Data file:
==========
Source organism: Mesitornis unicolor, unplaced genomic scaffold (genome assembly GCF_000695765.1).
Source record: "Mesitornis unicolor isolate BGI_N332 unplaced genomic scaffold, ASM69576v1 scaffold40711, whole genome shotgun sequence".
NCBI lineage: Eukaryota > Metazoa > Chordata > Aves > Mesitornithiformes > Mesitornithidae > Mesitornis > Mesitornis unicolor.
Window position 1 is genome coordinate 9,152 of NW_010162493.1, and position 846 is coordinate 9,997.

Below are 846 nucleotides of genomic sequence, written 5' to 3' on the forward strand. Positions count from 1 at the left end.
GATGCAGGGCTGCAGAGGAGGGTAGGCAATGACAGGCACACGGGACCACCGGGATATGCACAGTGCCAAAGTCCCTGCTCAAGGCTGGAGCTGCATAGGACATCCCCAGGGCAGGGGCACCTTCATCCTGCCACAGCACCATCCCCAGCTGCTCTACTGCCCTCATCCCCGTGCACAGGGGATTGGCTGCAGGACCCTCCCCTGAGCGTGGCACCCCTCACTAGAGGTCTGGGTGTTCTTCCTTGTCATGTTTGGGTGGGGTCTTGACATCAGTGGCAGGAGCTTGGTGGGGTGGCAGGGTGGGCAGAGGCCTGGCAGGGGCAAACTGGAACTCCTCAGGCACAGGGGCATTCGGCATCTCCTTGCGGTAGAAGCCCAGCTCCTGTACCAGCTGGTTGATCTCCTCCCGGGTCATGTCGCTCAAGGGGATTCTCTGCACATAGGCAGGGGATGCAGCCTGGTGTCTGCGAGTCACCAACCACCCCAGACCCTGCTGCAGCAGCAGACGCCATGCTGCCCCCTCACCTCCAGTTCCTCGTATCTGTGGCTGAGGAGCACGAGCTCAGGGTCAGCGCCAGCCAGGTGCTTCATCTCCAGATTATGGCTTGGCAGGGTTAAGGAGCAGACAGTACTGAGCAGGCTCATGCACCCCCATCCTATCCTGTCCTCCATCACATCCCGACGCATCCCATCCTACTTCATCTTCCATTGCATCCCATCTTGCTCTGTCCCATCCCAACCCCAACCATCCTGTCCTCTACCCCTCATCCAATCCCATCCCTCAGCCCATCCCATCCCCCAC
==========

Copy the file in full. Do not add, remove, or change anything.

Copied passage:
Source organism: Mesitornis unicolor, unplaced genomic scaffold (genome assembly GCF_000695765.1).
Source record: "Mesitornis unicolor isolate BGI_N332 unplaced genomic scaffold, ASM69576v1 scaffold40711, whole genome shotgun sequence".
NCBI lineage: Eukaryota > Metazoa > Chordata > Aves > Mesitornithiformes > Mesitornithidae > Mesitornis > Mesitornis unicolor.
Window position 1 is genome coordinate 9,152 of NW_010162493.1, and position 846 is coordinate 9,997.

Below are 846 nucleotides of genomic sequence, written 5' to 3' on the forward strand. Positions count from 1 at the left end.
GATGCAGGGCTGCAGAGGAGGGTAGGCAATGACAGGCACACGGGACCACCGGGATATGCACAGTGCCAAAGTCCCTGCTCAAGGCTGGAGCTGCATAGGACATCCCCAGGGCAGGGGCACCTTCATCCTGCCACAGCACCATCCCCAGCTGCTCTACTGCCCTCATCCCCGTGCACAGGGGATTGGCTGCAGGACCCTCCCCTGAGCGTGGCACCCCTCACTAGAGGTCTGGGTGTTCTTCCTTGTCATGTTTGGGTGGGGTCTTGACATCAGTGGCAGGAGCTTGGTGGGGTGGCAGGGTGGGCAGAGGCCTGGCAGGGGCAAACTGGAACTCCTCAGGCACAGGGGCATTCGGCATCTCCTTGCGGTAGAAGCCCAGCTCCTGTACCAGCTGGTTGATCTCCTCCCGGGTCATGTCGCTCAAGGGGATTCTCTGCACATAGGCAGGGGATGCAGCCTGGTGTCTGCGAGTCACCAACCACCCCAGACCCTGCTGCAGCAGCAGACGCCATGCTGCCCCCTCACCTCCAGTTCCTCGTATCTGTGGCTGAGGAGCACGAGCTCAGGGTCAGCGCCAGCCAGGTGCTTCATCTCCAGATTATGGCTTGGCAGGGTTAAGGAGCAGACAGTACTGAGCAGGCTCATGCACCCCCATCCTATCCTGTCCTCCATCACATCCCGACGCATCCCATCCTACTTCATCTTCCATTGCATCCCATCTTGCTCTGTCCCATCCCAACCCCAACCATCCTGTCCTCTACCCCTCATCCAATCCCATCCCTCAGCCCATCCCATCCCCCAC